Listening – play harmonica better by hearing others more

When listening to a band, your impression comes from the combined performances of the players. However, when playing in a band, or just with one or two friends, it is tempting to listen to your instrument only. Clearly it is better to have the same perspective of the band as your audience, i.e. to hear the whole sound and not just your own.

Most of will have seen bands where one player seems not to fit in. While this “odd player out” may be technically skilled, the chances are that they are focused on their sound only, and are not listening to the other players. This is a bad habit, particularly for a harmonica player. Here I’ll suggest some strategies to avoid this.

When first playing with others, the experience can be overwhelming. In my early days as a player, I used to stomp my foot so vigorously that little else could be heard. Over time however, your solos and fills will start to gain attention and approval from your musical peers and audiences. Once you are comfortable with your playing, then try this mental exercise.

Imagine that you are at a mixing desk, with a separate fader (volume control) for each player in your band. Now turn down your own volume. What you are doing is hearing less of your sound, and more of the other players. This can be hard at first. Then, while you are playing, try to focus on an individual player, for example the bass. Identify their riffs, and absorb their tone. Then move on to another player, for example the guitar. Move around the entire band, while continuing your solo (or rhythm part). Then focus on the collective sound of the band, with you just a part of it.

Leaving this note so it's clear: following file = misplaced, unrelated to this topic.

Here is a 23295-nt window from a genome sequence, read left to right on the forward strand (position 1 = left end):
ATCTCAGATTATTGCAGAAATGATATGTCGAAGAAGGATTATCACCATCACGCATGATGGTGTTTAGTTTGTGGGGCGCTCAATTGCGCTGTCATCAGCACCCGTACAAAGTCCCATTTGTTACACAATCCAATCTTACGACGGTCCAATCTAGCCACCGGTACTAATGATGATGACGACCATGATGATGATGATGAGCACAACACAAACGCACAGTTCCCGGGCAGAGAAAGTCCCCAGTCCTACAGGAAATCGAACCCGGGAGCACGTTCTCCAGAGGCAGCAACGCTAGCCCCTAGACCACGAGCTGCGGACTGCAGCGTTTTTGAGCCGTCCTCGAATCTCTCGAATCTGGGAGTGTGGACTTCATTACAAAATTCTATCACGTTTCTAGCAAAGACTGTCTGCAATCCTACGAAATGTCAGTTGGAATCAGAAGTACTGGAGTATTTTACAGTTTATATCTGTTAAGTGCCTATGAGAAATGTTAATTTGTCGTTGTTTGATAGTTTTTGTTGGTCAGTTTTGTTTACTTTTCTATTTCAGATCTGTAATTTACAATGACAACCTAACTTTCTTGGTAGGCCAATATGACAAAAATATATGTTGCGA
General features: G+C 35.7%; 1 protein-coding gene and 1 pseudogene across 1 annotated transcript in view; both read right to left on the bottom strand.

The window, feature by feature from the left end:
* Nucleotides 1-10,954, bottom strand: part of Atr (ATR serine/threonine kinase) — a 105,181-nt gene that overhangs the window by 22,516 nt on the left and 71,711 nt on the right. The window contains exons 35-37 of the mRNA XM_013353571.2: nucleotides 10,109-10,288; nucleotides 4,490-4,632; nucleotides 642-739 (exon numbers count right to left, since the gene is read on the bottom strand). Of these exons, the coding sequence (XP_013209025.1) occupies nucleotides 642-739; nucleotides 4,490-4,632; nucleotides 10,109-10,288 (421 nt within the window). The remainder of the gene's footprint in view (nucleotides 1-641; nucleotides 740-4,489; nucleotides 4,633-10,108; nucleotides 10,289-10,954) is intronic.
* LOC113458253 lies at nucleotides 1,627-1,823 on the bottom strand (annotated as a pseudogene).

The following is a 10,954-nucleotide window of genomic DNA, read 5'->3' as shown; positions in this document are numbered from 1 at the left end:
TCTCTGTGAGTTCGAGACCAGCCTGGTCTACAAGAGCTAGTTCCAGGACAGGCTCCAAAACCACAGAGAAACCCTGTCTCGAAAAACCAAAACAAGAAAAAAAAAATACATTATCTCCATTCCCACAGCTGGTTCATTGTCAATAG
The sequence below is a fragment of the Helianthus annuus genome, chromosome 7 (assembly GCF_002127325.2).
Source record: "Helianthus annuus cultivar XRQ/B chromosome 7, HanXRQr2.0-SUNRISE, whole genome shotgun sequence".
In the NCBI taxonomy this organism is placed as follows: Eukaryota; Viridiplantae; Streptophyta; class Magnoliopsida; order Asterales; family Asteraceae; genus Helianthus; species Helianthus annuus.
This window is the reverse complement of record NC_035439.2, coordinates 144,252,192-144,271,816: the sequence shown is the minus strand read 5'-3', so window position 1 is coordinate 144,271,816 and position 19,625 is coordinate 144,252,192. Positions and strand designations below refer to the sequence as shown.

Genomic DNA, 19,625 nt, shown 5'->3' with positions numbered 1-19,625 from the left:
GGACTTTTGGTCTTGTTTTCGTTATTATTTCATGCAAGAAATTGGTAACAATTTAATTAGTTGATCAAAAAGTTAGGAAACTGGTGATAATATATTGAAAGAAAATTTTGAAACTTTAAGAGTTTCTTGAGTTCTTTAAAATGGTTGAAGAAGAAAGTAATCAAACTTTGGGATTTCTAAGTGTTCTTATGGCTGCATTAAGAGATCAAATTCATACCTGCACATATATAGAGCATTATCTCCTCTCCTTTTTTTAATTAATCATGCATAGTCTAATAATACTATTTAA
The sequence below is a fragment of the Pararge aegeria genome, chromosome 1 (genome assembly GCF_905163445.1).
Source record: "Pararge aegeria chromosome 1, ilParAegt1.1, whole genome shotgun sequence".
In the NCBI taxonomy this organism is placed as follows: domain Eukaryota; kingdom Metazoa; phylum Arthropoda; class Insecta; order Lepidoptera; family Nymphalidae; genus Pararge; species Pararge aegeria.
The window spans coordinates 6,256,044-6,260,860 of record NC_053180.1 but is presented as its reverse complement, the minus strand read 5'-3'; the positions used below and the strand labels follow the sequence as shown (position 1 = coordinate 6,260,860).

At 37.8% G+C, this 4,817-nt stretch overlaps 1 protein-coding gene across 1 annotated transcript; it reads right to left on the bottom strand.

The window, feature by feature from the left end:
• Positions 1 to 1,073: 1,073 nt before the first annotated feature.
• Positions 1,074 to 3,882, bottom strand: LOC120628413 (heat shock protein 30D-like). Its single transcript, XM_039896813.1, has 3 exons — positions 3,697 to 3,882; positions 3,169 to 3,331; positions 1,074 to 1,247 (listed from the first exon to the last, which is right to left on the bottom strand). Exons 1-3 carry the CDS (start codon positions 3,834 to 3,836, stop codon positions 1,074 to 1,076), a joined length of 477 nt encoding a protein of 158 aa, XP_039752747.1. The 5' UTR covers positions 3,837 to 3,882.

This exercise is difficult, but very worthwhile. In particular, it will help you better appreciate the people you are playing with. The next step is to grasp what the band is trying to achieve.

Then, try to determine how your part will further this goal. It could be that a given song needs just a simple solo from you, which restates the melody, with nothing else during the verses. This may require you to leave some of your tricks “in the bag”. It is far better to do this than to overplay, and spoil the overall band sound.

A final point. You and your band will sound much better if the rhythm is solid. When you take solos, try to lock your ears on to the bass notes, or better still, the drums (assuming they exist). By doing this, even a simple solo can sound great, and more importantly, lift the whole band.